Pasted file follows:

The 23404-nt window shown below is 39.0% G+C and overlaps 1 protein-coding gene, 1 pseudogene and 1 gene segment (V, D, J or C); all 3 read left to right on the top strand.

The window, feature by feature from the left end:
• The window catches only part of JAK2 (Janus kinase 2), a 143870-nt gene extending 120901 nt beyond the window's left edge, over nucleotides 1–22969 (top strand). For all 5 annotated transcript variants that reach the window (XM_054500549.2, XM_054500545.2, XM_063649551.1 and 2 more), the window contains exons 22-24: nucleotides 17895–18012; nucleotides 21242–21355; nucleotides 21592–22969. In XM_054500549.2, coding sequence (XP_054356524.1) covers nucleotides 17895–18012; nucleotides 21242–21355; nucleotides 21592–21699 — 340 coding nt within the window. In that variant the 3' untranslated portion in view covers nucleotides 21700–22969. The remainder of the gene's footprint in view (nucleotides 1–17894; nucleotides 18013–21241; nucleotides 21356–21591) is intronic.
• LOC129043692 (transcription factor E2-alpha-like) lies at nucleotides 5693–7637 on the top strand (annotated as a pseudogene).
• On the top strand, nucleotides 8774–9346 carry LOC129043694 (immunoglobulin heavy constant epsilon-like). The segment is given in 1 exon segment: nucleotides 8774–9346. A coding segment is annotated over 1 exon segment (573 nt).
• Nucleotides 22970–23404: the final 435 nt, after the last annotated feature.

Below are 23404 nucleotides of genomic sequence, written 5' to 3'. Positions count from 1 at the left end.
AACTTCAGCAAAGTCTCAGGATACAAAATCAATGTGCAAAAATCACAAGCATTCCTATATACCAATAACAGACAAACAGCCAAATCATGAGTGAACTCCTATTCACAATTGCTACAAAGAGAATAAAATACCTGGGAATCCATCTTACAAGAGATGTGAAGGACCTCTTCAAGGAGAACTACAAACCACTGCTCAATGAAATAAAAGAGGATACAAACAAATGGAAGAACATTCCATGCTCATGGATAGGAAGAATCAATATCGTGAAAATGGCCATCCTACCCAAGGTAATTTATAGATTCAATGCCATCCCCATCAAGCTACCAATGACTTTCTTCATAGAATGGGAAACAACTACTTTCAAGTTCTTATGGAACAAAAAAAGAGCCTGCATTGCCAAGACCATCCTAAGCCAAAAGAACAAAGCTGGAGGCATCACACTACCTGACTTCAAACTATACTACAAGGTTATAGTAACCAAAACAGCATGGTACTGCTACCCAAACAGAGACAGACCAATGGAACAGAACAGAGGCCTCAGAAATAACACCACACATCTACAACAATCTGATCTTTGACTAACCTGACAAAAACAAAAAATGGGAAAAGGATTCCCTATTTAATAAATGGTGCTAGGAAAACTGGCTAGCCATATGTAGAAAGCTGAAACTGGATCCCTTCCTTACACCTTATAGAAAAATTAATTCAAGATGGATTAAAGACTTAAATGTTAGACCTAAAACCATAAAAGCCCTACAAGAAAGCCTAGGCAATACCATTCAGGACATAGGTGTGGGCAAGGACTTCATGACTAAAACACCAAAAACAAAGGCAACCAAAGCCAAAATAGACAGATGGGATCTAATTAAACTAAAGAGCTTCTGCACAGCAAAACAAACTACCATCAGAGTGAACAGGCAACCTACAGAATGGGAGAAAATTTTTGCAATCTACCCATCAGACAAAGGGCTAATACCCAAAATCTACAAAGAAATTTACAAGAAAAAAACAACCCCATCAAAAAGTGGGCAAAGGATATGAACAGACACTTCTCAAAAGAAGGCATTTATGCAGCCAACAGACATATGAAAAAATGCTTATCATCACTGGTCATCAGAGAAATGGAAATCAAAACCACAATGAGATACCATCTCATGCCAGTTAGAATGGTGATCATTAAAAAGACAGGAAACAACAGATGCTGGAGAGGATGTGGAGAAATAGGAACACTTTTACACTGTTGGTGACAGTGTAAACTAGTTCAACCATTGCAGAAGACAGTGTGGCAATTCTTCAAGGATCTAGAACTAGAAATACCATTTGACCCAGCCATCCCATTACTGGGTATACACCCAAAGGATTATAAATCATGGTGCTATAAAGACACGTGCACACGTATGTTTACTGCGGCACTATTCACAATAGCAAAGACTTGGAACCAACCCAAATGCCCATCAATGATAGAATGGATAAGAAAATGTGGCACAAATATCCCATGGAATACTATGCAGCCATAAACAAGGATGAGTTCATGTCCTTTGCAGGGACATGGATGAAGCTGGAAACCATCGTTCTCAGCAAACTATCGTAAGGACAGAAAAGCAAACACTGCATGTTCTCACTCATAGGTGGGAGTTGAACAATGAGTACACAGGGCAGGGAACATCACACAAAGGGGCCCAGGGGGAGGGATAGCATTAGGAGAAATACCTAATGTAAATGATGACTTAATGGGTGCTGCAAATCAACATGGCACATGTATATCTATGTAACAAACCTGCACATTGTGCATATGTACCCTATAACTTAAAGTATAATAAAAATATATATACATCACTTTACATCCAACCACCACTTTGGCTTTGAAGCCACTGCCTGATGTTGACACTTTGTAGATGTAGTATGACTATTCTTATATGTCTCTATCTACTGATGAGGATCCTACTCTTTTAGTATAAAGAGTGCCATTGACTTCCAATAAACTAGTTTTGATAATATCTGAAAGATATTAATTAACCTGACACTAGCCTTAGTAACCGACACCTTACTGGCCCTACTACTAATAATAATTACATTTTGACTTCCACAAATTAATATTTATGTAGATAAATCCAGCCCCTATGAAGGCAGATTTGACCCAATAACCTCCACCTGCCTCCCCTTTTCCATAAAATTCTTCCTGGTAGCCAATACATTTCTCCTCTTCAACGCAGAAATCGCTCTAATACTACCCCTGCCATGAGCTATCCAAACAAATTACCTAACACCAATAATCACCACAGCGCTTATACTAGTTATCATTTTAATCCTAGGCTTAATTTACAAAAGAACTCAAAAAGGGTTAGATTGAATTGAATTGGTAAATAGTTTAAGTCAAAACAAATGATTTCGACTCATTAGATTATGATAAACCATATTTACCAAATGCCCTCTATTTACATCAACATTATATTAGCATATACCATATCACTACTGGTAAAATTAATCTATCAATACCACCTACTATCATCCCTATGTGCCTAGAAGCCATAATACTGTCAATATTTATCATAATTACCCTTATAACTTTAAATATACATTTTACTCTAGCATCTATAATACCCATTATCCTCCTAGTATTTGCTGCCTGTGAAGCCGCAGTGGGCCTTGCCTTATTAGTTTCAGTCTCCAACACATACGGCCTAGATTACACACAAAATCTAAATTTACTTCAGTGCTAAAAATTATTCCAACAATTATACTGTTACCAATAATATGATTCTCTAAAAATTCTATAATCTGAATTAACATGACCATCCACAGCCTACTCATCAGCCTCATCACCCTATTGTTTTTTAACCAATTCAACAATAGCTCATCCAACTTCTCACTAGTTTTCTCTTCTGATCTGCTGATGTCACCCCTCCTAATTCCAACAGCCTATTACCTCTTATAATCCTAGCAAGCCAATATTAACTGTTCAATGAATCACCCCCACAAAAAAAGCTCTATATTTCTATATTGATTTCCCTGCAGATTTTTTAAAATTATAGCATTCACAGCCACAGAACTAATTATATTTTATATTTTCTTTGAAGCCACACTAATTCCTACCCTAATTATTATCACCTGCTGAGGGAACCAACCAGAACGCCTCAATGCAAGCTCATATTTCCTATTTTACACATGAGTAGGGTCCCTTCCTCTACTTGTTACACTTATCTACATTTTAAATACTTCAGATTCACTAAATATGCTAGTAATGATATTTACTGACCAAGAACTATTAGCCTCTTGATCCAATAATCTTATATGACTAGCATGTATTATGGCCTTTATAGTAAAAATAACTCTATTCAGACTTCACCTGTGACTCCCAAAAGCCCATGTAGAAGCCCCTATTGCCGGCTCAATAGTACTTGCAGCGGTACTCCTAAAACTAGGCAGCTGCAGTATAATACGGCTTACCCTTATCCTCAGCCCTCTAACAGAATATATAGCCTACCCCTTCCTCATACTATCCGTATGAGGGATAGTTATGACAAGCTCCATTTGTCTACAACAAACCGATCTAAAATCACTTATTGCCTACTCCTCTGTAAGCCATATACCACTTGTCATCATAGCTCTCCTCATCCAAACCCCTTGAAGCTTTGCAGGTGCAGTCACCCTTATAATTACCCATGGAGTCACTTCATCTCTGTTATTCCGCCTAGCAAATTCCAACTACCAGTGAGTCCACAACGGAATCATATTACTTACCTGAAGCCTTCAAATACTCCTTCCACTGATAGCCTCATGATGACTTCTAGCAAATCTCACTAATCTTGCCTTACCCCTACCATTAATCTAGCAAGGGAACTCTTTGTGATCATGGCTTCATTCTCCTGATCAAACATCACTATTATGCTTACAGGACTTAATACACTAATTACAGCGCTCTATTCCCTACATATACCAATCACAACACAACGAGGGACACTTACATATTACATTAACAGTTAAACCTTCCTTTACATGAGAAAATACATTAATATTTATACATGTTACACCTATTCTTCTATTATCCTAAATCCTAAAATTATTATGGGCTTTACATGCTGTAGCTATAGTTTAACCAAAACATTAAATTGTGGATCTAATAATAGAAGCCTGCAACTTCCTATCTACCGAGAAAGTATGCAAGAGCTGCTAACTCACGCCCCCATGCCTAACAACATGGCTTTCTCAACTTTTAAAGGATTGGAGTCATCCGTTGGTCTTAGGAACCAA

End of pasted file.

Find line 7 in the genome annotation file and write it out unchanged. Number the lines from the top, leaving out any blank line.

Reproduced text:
Below are 23404 nucleotides of genomic sequence, written 5' to 3'. Positions count from 1 at the left end.